When we read the Bible today can we be assured that we are reading in our language the same word of God that was contained in the original manuscripts? It is often claimed by skeptics and agnostics that we cannot be sure of this. They point out that the common English Bible, the King James Version, is based upon late medieval manuscripts and that in these manuscripts there are thousands of variations or differences. They point to the later English translations that differ from the King James, not only in the rendering of the language, but often in whole verses, sentences, or even paragraphs being left out. They say here is confusion, and since we don't have the original autographs, we don't really know that we have the Bible.
In the face of these doubts the informed Christian and student of the Bible affirms his complete confidence in the fact that we have God's inspired word today. Modern studies and discoveries make this even more certain now than ever before. In the first place, it must be admitted that the early English translations were based upon Greek manuscripts which were the results of hundreds of years of hand copying. But even so, the variations do not in any substantial way affect the message of the Bible. When all corrections are made upon the basis of better and earlier evidences, no doctrine, no substantial fact of Christian history is affected.
Modern versions of the New Testament are no longer made from Erasmus' Greek Testament of 1516. Our scientifically edited Greek Testaments of today, such as Westcott-Hort, Nesley, or the American Bible Society's new edition, are based upon the earliest and most concrete evidence. Anyone who would argue that these New Testaments do not contain the original text would thereby confess his ignorance of the history of the transmission of the Bible and the science of textual criticism.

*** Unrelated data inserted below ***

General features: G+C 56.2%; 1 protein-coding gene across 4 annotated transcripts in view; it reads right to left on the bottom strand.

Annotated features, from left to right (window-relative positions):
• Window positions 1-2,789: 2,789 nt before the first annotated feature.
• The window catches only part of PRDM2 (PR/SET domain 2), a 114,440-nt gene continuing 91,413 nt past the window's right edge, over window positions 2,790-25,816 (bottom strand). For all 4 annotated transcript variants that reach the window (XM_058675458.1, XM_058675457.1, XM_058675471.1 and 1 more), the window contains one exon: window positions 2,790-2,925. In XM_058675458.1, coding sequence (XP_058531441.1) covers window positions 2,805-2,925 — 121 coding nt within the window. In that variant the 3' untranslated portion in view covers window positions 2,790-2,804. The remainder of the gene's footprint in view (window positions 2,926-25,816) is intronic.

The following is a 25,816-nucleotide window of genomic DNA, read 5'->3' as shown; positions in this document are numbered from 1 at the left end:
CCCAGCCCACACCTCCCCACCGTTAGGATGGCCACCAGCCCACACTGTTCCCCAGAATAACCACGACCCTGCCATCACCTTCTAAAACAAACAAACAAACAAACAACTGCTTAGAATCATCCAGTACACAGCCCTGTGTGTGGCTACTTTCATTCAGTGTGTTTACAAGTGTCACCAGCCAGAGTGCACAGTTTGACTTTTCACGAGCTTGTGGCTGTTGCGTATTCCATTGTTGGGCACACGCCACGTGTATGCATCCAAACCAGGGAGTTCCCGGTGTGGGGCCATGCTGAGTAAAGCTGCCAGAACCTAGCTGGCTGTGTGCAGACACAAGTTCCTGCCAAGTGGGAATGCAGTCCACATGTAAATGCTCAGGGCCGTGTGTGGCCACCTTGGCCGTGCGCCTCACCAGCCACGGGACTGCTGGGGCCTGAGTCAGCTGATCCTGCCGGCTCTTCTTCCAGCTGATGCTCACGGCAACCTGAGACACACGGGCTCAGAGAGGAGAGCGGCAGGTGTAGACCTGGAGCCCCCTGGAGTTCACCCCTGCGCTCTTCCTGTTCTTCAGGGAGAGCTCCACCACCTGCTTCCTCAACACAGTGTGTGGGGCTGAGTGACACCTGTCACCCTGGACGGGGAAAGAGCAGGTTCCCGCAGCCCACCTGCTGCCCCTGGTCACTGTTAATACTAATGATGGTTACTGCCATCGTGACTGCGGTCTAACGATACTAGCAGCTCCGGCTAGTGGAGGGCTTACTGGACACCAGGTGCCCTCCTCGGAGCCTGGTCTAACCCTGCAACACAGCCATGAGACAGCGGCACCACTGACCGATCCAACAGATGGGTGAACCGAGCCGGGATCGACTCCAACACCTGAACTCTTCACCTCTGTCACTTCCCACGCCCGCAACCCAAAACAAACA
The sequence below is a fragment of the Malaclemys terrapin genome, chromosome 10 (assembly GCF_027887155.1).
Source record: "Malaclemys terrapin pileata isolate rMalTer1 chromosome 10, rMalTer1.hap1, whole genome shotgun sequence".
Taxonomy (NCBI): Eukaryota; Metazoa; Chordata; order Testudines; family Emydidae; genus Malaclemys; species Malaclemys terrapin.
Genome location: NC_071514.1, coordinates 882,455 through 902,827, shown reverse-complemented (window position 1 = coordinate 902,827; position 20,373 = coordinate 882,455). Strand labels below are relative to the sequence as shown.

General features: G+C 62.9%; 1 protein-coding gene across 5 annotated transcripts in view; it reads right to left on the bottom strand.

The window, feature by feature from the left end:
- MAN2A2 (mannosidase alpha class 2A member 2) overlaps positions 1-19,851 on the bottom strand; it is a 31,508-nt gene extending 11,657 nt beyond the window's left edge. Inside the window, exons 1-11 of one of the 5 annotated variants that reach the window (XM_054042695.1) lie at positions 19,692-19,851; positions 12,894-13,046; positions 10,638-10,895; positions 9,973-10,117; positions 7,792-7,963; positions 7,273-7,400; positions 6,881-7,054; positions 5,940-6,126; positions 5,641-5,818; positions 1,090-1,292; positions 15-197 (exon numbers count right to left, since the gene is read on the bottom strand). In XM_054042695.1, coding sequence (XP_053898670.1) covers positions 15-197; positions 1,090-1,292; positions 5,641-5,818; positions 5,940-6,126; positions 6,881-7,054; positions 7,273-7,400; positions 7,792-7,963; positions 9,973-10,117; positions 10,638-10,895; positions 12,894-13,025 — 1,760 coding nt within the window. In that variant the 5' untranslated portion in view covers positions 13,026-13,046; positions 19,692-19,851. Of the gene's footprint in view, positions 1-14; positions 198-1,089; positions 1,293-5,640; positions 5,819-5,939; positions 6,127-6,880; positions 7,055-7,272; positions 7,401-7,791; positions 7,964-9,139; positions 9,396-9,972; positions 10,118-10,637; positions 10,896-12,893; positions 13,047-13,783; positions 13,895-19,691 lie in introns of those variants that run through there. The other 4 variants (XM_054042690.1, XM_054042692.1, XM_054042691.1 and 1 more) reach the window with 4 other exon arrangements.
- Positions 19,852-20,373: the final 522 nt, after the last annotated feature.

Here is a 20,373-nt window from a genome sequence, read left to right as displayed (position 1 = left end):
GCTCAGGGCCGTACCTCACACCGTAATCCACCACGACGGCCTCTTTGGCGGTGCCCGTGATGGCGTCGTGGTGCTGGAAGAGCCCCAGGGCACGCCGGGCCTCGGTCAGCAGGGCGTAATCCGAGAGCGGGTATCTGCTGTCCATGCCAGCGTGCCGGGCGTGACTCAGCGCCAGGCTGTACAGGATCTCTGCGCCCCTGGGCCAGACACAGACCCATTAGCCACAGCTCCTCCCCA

The evidence behind such a modern edition of the Greek New Testament, is threefold. First, manuscript evidence. Second, the evidence from early versions. Third, the evidence from the quotations of the Greek scriptures by the Greek fathers. Any one of these types of evidence is enough to confirm the authenticity of the original text. Therefore, they form a tripod of evidence which is overwhelming. "In the mouth of two or three witnesses, shall every word be established" II Corinthians 13:1.
A whole book could be written on each type of evidence, but it is enough to note, for example, that practically every verse of the New Testament in Greek can be recovered from quotations of the New Testament by the Greek fathers (or scholars) in their writings. Again, versions or translations of the New Testament into Syriac, Old Latin, the Egyptian dialects, etc. were made beginning from three or four decades after the completion of the canon of the New Testament. Scholars with knowledge in these languages can verify the Greek text and the way these translations read. Most important is the overwhelming evidence from the Green manuscripts, the English and American Revised Versions of 1880 and 1901 were based primarily on the great Greek manuscripts of the fourth and fifth centuries. And so abundant have been the discoveries in the past sixty-five years that we can now go nearly two hundred years farther back with the evidence. Such great textual discoveries as the papyrus manuscripts of Chester Batey; the Bodlar manuscript of John and Luke, enrich our knowledge beyond the fondest dreams of textual critics of the last century, and still the sands of Egypt and the Middle East continue to yield treasures. Surely, in God's providence, such discoveries are being brought forth in the modern dark ages of doubt to light the way to faith in God's Holy Word. With such firm confidence in the original text we stand upon the fi m rock of God's immutable truth. Our Lord himself said, "Heaven and earth shall pass away, but my words shall not pass away" (Matthew 24:35). Surely the God who made this world with all its complexities is capable of preserving his word for all generations.